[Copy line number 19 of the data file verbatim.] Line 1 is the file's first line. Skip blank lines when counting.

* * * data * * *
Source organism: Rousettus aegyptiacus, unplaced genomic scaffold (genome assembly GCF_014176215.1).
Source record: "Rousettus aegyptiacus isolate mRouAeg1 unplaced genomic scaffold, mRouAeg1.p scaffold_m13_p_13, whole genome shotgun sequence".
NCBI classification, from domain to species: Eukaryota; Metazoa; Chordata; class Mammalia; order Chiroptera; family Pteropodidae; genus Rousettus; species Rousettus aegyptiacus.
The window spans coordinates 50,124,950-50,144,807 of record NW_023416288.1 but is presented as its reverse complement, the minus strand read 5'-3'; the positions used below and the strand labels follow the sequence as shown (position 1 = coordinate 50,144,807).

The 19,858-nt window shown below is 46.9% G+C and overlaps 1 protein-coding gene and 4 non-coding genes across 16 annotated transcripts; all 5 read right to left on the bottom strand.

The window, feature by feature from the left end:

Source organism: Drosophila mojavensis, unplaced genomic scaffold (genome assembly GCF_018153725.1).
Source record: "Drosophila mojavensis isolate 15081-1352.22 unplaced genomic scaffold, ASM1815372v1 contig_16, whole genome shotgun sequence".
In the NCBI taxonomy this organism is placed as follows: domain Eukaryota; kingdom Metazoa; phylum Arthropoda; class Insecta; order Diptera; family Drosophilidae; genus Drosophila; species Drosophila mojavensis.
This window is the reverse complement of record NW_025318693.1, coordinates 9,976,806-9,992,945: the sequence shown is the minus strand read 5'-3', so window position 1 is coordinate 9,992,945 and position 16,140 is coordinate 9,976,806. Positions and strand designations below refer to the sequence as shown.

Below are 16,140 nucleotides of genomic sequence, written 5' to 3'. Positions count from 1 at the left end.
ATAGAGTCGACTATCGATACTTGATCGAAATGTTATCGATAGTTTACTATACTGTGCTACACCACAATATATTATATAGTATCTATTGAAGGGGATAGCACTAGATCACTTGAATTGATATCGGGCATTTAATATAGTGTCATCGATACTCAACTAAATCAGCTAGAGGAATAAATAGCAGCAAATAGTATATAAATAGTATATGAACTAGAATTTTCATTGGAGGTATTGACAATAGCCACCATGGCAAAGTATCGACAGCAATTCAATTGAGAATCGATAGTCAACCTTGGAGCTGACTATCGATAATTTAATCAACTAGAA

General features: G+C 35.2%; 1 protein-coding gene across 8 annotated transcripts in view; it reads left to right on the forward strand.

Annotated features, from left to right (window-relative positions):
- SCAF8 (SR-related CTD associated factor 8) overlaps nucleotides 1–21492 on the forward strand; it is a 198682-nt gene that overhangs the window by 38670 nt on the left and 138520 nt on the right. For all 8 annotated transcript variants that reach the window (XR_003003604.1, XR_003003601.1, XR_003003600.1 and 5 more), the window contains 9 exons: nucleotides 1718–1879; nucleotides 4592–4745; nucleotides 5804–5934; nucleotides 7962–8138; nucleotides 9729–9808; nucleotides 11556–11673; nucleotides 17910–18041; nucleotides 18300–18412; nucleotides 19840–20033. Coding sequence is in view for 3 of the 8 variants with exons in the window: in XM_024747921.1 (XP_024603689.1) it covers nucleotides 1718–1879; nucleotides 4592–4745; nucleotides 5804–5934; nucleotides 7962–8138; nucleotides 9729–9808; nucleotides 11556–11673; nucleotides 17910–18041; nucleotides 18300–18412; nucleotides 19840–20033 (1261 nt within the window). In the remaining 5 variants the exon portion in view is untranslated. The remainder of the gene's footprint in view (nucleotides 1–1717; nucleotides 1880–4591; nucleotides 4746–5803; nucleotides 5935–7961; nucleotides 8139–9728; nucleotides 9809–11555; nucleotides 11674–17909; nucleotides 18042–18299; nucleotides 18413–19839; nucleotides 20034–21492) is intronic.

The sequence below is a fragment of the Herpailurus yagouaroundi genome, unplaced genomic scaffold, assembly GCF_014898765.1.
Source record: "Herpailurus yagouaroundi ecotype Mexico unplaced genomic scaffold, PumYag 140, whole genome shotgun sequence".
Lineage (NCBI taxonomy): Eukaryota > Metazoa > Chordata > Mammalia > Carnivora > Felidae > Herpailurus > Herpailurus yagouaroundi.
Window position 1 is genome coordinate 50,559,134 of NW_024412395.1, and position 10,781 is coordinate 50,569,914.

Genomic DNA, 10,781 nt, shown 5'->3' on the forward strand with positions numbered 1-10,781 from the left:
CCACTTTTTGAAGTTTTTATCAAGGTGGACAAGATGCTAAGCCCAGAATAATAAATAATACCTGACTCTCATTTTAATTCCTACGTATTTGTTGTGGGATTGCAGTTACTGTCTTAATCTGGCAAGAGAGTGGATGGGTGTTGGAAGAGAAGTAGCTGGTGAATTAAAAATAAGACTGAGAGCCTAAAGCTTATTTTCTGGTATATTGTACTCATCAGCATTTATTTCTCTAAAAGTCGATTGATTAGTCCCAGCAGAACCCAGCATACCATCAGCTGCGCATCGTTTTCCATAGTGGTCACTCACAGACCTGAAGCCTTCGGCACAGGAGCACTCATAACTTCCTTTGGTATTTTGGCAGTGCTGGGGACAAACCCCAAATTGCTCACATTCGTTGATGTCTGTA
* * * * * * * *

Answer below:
Window position 1 is genome coordinate 50,559,134 of NW_024412395.1, and position 10,781 is coordinate 50,569,914.